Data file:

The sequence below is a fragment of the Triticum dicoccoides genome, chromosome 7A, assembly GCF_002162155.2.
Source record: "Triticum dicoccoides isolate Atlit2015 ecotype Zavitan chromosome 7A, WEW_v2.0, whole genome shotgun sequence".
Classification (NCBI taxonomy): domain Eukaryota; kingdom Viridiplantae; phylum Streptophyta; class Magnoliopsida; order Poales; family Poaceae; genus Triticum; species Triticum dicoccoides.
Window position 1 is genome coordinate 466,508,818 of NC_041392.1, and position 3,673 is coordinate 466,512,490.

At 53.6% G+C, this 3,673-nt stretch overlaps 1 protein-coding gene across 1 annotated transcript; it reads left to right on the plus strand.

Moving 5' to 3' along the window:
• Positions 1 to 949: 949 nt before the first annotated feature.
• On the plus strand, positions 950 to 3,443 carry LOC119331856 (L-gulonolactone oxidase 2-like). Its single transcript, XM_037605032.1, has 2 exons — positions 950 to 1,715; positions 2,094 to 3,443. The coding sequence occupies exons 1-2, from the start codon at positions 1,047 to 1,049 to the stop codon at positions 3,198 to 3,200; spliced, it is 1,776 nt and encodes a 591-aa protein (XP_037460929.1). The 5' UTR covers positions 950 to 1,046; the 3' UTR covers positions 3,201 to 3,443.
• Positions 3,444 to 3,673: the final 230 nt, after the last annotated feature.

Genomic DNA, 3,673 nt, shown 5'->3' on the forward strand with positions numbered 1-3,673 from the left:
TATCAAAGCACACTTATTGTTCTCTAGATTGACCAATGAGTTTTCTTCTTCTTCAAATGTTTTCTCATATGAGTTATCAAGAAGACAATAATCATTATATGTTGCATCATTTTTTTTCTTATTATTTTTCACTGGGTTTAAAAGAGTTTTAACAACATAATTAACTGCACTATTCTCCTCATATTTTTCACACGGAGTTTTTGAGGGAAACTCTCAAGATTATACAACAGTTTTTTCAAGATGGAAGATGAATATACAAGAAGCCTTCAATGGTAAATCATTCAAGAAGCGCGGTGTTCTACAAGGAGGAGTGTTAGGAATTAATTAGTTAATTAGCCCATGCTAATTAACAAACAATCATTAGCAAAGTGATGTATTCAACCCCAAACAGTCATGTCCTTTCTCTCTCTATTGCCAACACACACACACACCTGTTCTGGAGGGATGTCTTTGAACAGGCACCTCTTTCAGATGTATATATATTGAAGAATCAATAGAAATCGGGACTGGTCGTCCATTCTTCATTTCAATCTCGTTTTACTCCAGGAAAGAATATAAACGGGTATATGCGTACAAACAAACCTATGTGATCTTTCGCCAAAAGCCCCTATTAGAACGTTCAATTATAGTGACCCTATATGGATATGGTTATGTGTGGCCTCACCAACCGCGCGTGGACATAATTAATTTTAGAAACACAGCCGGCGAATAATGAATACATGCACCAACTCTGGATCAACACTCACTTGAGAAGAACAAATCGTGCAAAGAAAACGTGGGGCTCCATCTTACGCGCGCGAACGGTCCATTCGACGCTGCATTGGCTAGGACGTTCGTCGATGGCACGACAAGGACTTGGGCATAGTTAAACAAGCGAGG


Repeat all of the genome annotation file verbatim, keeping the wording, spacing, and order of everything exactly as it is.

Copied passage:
The sequence below is a fragment of the Triticum dicoccoides genome, chromosome 7A, assembly GCF_002162155.2.
Source record: "Triticum dicoccoides isolate Atlit2015 ecotype Zavitan chromosome 7A, WEW_v2.0, whole genome shotgun sequence".
Classification (NCBI taxonomy): domain Eukaryota; kingdom Viridiplantae; phylum Streptophyta; class Magnoliopsida; order Poales; family Poaceae; genus Triticum; species Triticum dicoccoides.
Window position 1 is genome coordinate 466,508,818 of NC_041392.1, and position 3,673 is coordinate 466,512,490.

At 53.6% G+C, this 3,673-nt stretch overlaps 1 protein-coding gene across 1 annotated transcript; it reads left to right on the plus strand.

Moving 5' to 3' along the window:
• Positions 1 to 949: 949 nt before the first annotated feature.
• On the plus strand, positions 950 to 3,443 carry LOC119331856 (L-gulonolactone oxidase 2-like). Its single transcript, XM_037605032.1, has 2 exons — positions 950 to 1,715; positions 2,094 to 3,443. The coding sequence occupies exons 1-2, from the start codon at positions 1,047 to 1,049 to the stop codon at positions 3,198 to 3,200; spliced, it is 1,776 nt and encodes a 591-aa protein (XP_037460929.1). The 5' UTR covers positions 950 to 1,046; the 3' UTR covers positions 3,201 to 3,443.
• Positions 3,444 to 3,673: the final 230 nt, after the last annotated feature.

Genomic DNA, 3,673 nt, shown 5'->3' on the forward strand with positions numbered 1-3,673 from the left:
TATCAAAGCACACTTATTGTTCTCTAGATTGACCAATGAGTTTTCTTCTTCTTCAAATGTTTTCTCATATGAGTTATCAAGAAGACAATAATCATTATATGTTGCATCATTTTTTTTCTTATTATTTTTCACTGGGTTTAAAAGAGTTTTAACAACATAATTAACTGCACTATTCTCCTCATATTTTTCACACGGAGTTTTTGAGGGAAACTCTCAAGATTATACAACAGTTTTTTCAAGATGGAAGATGAATATACAAGAAGCCTTCAATGGTAAATCATTCAAGAAGCGCGGTGTTCTACAAGGAGGAGTGTTAGGAATTAATTAGTTAATTAGCCCATGCTAATTAACAAACAATCATTAGCAAAGTGATGTATTCAACCCCAAACAGTCATGTCCTTTCTCTCTCTATTGCCAACACACACACACACCTGTTCTGGAGGGATGTCTTTGAACAGGCACCTCTTTCAGATGTATATATATTGAAGAATCAATAGAAATCGGGACTGGTCGTCCATTCTTCATTTCAATCTCGTTTTACTCCAGGAAAGAATATAAACGGGTATATGCGTACAAACAAACCTATGTGATCTTTCGCCAAAAGCCCCTATTAGAACGTTCAATTATAGTGACCCTATATGGATATGGTTATGTGTGGCCTCACCAACCGCGCGTGGACATAATTAATTTTAGAAACACAGCCGGCGAATAATGAATACATGCACCAACTCTGGATCAACACTCACTTGAGAAGAACAAATCGTGCAAAGAAAACGTGGGGCTCCATCTTACGCGCGCGAACGGTCCATTCGACGCTGCATTGGCTAGGACGTTCGTCGATGGCACGACAAGGACTTGGGCATAGTTAAACAAGCGAGG